We used an individual-based modeling approach to study the consequences of cannibalism and competition for food in a freshwater fish population. We simulated the daily foraging, growth, and survival of the age-0 fish and older juvenile individuals of a sample population to reconstruct patterns of density dependence in the age-0 fish during the growth season. Cannibalism occurs as a part of the foraging process. For age-0 fish, older juvenile fish are both potential cannibals and competitors of food. We found that competition and cannibalism produced intraclass and interclass density dependence. Our modeling results suggested the following. (1) With low density of juvenile fish and weak interclass interactions, the age-0 fish recruitment shows a Beverton-Holt type of density dependence. (2) With high density of juvenile fish and strong interclass interactions, the age-0 fish recruitment shows a Ricker type of density dependence, and overcompensation occurs. (3) Interclass competition of food is responsible for much of the overcompensation. (4) Cannibalism intensifies the changes in the recruitment that are brought about by competition. Cannibalism can (a) generally reduce the recruitment, (b) particularly reduce the maximum level of recruitment, (c) cause overcompensation to occur at lower densities, and (d) produce a stronger overcompensation. (5) Growth is also a function of density. Cannibalism generally improves average growth of cannibals. (6) Variation in the lengths of age-0 fish increases with density and with a decreased average growth. These results imply that cannibalism and competition for food could strongly affect recruitment dynamics. Our model also showed that the rate of cannibalism either could be fairly even through the whole season or could vary dramatically. The individual-based modeling approach can help ecologists understand the mechanistic connection between daily behavioral and physiological processes operating at the level of individual organisms and seasonal patterns of population structure and dynamics.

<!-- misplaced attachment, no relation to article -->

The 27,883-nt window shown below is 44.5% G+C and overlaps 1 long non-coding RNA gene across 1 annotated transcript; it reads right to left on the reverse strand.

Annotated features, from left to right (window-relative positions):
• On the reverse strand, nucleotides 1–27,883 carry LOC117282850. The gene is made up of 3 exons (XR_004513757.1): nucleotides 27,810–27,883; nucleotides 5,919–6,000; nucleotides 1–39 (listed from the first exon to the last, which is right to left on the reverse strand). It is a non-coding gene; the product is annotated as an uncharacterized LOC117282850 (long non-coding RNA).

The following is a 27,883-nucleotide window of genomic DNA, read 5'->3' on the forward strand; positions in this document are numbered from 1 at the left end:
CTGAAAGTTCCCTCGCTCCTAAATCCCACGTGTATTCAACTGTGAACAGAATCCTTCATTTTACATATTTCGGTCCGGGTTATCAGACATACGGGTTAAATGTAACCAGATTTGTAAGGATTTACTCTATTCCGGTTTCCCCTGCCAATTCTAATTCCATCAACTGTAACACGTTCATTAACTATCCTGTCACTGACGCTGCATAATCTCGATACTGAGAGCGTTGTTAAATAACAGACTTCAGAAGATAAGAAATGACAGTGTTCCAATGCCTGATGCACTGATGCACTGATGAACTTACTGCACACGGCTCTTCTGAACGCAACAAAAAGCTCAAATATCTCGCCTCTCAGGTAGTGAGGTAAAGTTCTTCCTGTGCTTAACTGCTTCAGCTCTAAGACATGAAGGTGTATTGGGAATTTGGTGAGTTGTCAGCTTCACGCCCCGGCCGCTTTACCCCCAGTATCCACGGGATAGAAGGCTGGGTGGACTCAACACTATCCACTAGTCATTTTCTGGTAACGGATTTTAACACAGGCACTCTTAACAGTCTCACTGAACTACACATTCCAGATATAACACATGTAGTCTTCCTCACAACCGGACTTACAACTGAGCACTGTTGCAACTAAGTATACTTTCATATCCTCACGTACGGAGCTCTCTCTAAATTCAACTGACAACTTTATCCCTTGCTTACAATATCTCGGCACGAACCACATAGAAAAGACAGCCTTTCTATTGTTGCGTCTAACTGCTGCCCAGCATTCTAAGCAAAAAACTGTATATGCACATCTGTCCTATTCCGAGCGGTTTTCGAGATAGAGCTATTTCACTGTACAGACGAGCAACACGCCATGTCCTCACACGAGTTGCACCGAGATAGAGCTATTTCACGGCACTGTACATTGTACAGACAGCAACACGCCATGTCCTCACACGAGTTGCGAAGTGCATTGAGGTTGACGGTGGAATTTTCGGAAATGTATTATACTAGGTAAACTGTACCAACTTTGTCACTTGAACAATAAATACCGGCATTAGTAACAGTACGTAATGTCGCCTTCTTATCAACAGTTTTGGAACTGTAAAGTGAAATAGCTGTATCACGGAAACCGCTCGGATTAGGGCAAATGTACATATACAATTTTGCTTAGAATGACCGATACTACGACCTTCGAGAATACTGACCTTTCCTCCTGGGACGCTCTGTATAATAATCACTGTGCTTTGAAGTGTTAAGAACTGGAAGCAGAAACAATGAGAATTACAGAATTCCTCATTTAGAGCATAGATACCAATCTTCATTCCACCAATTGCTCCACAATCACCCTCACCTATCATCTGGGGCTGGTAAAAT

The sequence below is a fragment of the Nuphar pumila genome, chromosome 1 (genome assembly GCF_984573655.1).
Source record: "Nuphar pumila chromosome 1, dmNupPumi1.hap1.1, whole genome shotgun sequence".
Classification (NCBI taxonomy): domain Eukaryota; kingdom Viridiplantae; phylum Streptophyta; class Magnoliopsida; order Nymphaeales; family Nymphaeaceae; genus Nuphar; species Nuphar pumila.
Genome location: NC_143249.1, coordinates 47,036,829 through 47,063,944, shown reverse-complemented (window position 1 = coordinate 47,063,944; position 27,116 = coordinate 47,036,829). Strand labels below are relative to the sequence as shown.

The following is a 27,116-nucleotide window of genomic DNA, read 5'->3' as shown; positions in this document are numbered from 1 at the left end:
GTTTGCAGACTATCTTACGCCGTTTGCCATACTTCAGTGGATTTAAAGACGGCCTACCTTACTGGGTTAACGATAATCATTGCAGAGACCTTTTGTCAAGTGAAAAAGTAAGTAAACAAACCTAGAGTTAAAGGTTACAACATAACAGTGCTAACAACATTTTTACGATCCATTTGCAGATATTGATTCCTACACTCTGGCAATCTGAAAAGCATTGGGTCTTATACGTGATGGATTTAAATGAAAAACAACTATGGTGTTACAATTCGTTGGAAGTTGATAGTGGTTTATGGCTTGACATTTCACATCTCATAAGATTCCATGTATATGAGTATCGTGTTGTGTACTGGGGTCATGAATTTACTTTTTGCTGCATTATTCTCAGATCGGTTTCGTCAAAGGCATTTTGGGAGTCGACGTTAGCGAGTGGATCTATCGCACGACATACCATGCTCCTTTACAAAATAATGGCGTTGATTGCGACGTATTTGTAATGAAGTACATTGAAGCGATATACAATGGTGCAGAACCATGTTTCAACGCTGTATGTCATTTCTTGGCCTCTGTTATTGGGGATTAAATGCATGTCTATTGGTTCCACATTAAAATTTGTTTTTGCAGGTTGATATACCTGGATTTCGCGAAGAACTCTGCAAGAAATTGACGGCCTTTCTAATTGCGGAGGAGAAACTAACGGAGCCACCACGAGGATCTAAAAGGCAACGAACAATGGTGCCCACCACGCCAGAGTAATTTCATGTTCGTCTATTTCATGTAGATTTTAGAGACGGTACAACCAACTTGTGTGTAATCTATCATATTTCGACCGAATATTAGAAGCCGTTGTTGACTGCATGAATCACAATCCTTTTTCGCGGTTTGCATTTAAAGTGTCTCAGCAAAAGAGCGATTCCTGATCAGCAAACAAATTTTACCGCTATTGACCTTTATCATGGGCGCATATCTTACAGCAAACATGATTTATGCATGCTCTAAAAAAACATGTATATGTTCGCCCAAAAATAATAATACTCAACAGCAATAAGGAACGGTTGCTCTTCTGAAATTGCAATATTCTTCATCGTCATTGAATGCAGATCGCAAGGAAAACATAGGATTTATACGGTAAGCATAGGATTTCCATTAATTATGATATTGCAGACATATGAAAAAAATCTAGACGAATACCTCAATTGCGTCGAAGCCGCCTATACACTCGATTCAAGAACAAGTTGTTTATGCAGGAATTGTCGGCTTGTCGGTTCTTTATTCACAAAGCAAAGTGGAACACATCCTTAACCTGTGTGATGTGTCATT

|Original language||English (US)|
|Number of pages||18|
|Journal||Transactions of the American Fisheries Society|
|State||Published - Mar 1998|
ASJC Scopus subject areas
- Ecology, Evolution, Behavior and Systematics
- Aquatic Science